Giant ice island shatters
Ice island reported by UD researcher breaks into mammoth 'ice cubes'
5:45 p.m., Sept. 13, 2013--The giant ice island that broke off Greenland’s Petermann Glacier in July 2012 has plowed into the ocean floor and shattered into a couple of mammoth “ice cubes” sitting in the ocean, according to the University of Delaware researcher who reported the initial glacial event last year.
Andreas Muenchow, an associate professor in UD’s College of Earth, Ocean, and Environment, said the ice chunk twice the size of Manhattan that snapped off the glacier in July 2012 ground into the ocean floor and has split into at least two ice islands and a number of large icebergs.
Money then and now
“It does not take much speed for a heavy truck running into your parked car to demolish it. Something’s gotta give, your car, or in this case, the ice island shattering into pieces,” Muenchow wrote in his Icy Seas blog.
In an interview, Muenchow said some of his fellow scientists and ice hobbyists were speculating about what caused the big ice island to break apart in the frigid Arctic waters. Muenchow had the “inside scoop,” having recently completed a scientific paper with collaborators from Oregon State University and Scripps Institution of Oceanography on the thickness of the floating ice of Petermann Glacier and how it has changed over the past decade.
Using laser data to track the surface of the original ice island above the water line, and radar data to image the submerged portion below, Muenchow said the bottom of the original ice island extended over two football fields (600 feet, or 200 meters) beneath the ocean’s surface. Over the 10-day period prior to its breakage on Sept. 10, the giant island, “a very thick ice cube,” traveled a distance of 62 miles and then got stuck at the bottom for a few days.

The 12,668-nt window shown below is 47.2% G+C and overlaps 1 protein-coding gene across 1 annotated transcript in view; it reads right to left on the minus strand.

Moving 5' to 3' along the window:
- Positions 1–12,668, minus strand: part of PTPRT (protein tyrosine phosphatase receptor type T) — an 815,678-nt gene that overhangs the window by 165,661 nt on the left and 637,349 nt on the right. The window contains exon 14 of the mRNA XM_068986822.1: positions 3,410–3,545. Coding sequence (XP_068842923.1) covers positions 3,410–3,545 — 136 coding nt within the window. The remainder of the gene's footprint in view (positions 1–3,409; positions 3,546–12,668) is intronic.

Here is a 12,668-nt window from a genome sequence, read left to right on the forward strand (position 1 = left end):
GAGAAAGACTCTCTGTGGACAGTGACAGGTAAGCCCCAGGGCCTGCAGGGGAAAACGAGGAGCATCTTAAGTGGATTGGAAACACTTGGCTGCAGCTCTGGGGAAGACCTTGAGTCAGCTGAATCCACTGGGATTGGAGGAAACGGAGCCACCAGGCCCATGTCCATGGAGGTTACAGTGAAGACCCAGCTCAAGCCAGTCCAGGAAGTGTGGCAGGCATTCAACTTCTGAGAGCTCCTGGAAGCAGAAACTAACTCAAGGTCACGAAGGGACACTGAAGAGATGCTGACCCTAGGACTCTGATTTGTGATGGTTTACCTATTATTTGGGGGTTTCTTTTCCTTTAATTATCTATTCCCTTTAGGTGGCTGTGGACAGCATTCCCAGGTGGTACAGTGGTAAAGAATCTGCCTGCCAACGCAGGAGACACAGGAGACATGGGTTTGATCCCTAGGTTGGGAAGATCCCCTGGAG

Muenchow said the ice island had a central channel running across its surface, and that’s where it fractured cleanly into two new pieces of almost equal size. He said this channel is a unique feature of the floating glaciers around both northern Greenland and Antarctica.
“Things like this happen all the time in the Arctic,” Muenchow said, noting that a corps of faithful professional and amateur trackers scours imagery from MODIS, an instrument aboard NASA’s Terra and Aqua satellites, to follow the ice breaks.
“Tracking this ice island’s whereabouts has been great public outreach for me, to interest people in science and research,” Muenchow said. “But for my friends in the Canadian Ice Service, this is serious business, important for protecting people and interests downstream, on boats and oil platforms.”
Article by Tracey Bryant